I think the album is refreshing and fun. Hopefully it will help to bring good, old fashioned musical values (ie. style) to a younger, wider audience, as well as opening the eyes of older generations to the talent of the man.
Well what a shame. A shame for Frank that Robbie could think he ever match the warm, silky voice of Sinatra. Robbie is a rock star, he has a rock star's voice. Why try this?
This was an insult to the great man, Frank Sinatra.
I like Mr Williams but he misses the vocal quality to measure up to Blue Eyes. They didn't call him The Voice for nothing. Mr Williams, please just try to be Robbie, that seems hard enough.
He's having a bit fun, leave him alone. He's enjoying himself and I know lots of parents and grandparents will appreciate someone doing "their" kind of music.
I'm sure Robbie Williams is well aware that he is not Frank Sinatra. As for being half-decent, the Frank Sinatra estate must rate him a little higher than that to allow Frank's voice to be used on the album.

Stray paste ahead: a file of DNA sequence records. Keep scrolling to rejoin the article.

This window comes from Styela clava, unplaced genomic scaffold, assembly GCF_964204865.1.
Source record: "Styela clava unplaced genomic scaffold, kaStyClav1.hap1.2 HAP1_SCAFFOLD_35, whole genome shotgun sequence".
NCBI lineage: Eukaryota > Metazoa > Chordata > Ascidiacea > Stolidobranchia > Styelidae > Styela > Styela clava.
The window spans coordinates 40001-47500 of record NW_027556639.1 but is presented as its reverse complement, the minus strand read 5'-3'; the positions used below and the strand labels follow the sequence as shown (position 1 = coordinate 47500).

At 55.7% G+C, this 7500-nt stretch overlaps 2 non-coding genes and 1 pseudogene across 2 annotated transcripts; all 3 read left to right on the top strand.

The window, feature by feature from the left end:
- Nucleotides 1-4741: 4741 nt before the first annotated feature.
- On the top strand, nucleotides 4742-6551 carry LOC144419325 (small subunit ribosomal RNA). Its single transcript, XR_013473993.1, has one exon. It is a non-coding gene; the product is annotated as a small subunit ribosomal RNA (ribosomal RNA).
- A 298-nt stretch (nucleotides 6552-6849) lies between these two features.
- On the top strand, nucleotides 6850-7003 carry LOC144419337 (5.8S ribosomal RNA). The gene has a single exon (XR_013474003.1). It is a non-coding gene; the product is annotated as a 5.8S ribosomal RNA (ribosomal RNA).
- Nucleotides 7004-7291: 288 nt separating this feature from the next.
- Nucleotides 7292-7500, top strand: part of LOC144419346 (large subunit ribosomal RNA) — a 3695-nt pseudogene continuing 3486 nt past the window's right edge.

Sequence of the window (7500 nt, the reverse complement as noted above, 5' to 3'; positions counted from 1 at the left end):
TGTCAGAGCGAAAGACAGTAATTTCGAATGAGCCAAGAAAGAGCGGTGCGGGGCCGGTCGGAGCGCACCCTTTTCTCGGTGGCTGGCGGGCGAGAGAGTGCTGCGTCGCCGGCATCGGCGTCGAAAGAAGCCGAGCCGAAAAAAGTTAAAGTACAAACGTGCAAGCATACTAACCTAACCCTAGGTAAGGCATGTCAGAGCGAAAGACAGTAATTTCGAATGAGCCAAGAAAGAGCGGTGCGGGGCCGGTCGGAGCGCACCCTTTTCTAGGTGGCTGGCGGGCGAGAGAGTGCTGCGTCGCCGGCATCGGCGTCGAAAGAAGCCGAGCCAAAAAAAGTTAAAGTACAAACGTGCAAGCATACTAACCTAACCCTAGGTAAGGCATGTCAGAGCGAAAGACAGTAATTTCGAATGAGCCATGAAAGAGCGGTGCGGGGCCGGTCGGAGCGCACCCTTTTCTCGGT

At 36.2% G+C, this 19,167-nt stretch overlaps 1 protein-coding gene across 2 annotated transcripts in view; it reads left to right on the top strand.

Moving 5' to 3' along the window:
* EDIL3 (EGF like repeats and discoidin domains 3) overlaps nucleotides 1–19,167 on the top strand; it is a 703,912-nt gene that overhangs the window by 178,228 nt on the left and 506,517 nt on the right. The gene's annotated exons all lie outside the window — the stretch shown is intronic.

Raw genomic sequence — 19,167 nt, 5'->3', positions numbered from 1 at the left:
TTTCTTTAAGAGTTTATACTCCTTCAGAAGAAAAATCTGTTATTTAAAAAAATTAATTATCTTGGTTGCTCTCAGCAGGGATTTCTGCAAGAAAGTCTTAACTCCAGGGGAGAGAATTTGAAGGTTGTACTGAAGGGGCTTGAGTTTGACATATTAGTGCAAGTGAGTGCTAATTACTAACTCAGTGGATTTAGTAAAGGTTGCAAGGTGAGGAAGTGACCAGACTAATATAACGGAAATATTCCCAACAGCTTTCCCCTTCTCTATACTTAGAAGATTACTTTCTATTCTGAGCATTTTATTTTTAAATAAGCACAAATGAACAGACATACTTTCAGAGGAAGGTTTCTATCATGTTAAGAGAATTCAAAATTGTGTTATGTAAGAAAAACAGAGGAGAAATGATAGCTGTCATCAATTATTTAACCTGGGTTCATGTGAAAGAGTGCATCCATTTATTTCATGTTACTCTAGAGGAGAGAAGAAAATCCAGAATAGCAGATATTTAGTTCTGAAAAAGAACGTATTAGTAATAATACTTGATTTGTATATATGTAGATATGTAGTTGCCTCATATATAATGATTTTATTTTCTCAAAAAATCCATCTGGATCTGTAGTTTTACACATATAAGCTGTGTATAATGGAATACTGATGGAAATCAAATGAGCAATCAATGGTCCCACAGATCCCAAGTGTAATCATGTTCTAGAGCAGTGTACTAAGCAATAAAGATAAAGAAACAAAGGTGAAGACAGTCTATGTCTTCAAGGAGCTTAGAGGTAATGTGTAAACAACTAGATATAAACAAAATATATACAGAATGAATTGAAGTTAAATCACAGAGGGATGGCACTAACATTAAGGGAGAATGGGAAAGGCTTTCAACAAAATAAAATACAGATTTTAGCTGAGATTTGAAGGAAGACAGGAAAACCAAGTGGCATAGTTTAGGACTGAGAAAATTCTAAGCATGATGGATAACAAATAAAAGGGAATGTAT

I think that if anything this album proves that Robbie does really have a decent voice and that he isn't limited to particular types of music. It is a change to hear someone of his age appreciating this kind of music.
I'm sure the sales will be as big as his ego.
What exactly does Robbie Williams think he can add? By performing these songs in this way he is deliberately making a comparison between himself and Sinatra. It's disingenuous to suggest it is merely a tribute. If Robbie Williams copied a painting by Van Gogh you could call it a tribute. Alternatively, you could call it a pale imitation that added nothing. Sinatra was an all-round entertainer. Williams is just an ego and should stick to what he knows.
Why listen to Robbie Williams doing it when you can listen to the real thing ?
Mr Williams hasn't the voice or personality to take on the gods of swing like Sinatra, Martin or Davis Jnr. Also please somehow inform Ms Kidman and himself, that they have between them completely destroyed a beautiful song. Stick to the pop Mr Williams, your high-pitched, soft voice does not allow anything else.